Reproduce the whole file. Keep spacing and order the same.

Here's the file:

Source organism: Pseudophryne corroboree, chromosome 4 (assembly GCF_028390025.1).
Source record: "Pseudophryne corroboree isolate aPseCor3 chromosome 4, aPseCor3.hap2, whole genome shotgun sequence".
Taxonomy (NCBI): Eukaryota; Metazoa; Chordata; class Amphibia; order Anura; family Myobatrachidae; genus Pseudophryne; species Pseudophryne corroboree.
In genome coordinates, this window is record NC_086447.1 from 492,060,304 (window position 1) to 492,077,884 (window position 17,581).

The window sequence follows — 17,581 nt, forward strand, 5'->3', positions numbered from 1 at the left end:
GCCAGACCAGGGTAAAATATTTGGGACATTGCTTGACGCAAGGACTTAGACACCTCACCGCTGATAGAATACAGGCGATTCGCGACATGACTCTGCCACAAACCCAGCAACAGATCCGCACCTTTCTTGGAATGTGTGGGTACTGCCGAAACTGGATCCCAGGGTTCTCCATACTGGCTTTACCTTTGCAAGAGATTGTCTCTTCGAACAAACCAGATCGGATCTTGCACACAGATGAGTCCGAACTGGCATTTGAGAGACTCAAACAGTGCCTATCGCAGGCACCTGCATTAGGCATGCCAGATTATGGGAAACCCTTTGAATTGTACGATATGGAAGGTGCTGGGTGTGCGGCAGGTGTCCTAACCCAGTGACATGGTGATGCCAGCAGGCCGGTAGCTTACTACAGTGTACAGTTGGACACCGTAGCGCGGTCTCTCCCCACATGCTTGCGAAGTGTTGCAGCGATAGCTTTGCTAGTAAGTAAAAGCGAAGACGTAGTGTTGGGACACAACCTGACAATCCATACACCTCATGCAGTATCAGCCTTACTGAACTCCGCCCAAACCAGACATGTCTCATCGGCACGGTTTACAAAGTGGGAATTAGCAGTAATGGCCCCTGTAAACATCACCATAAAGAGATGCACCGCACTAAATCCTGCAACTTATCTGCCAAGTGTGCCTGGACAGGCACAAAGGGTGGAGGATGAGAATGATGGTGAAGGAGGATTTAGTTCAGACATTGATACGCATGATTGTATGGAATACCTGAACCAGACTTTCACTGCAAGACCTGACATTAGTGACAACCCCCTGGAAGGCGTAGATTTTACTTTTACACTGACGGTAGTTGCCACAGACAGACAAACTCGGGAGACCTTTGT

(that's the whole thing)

Source organism: Pseudophryne corroboree, chromosome 4 (assembly GCF_028390025.1).
Source record: "Pseudophryne corroboree isolate aPseCor3 chromosome 4, aPseCor3.hap2, whole genome shotgun sequence".
Taxonomy (NCBI): Eukaryota; Metazoa; Chordata; class Amphibia; order Anura; family Myobatrachidae; genus Pseudophryne; species Pseudophryne corroboree.
In genome coordinates, this window is record NC_086447.1 from 492,060,304 (window position 1) to 492,077,884 (window position 17,581).

The window sequence follows — 17,581 nt, forward strand, 5'->3', positions numbered from 1 at the left end:
GCCAGACCAGGGTAAAATATTTGGGACATTGCTTGACGCAAGGACTTAGACACCTCACCGCTGATAGAATACAGGCGATTCGCGACATGACTCTGCCACAAACCCAGCAACAGATCCGCACCTTTCTTGGAATGTGTGGGTACTGCCGAAACTGGATCCCAGGGTTCTCCATACTGGCTTTACCTTTGCAAGAGATTGTCTCTTCGAACAAACCAGATCGGATCTTGCACACAGATGAGTCCGAACTGGCATTTGAGAGACTCAAACAGTGCCTATCGCAGGCACCTGCATTAGGCATGCCAGATTATGGGAAACCCTTTGAATTGTACGATATGGAAGGTGCTGGGTGTGCGGCAGGTGTCCTAACCCAGTGACATGGTGATGCCAGCAGGCCGGTAGCTTACTACAGTGTACAGTTGGACACCGTAGCGCGGTCTCTCCCCACATGCTTGCGAAGTGTTGCAGCGATAGCTTTGCTAGTAAGTAAAAGCGAAGACGTAGTGTTGGGACACAACCTGACAATCCATACACCTCATGCAGTATCAGCCTTACTGAACTCCGCCCAAACCAGACATGTCTCATCGGCACGGTTTACAAAGTGGGAATTAGCAGTAATGGCCCCTGTAAACATCACCATAAAGAGATGCACCGCACTAAATCCTGCAACTTATCTGCCAAGTGTGCCTGGACAGGCACAAAGGGTGGAGGATGAGAATGATGGTGAAGGAGGATTTAGTTCAGACATTGATACGCATGATTGTATGGAATACCTGAACCAGACTTTCACTGCAAGACCTGACATTAGTGACAACCCCCTGGAAGGCGTAGATTTTACTTTTACACTGACGGTAGTTGCCACAGACAGACAAACTCGGGAGACCTTTGT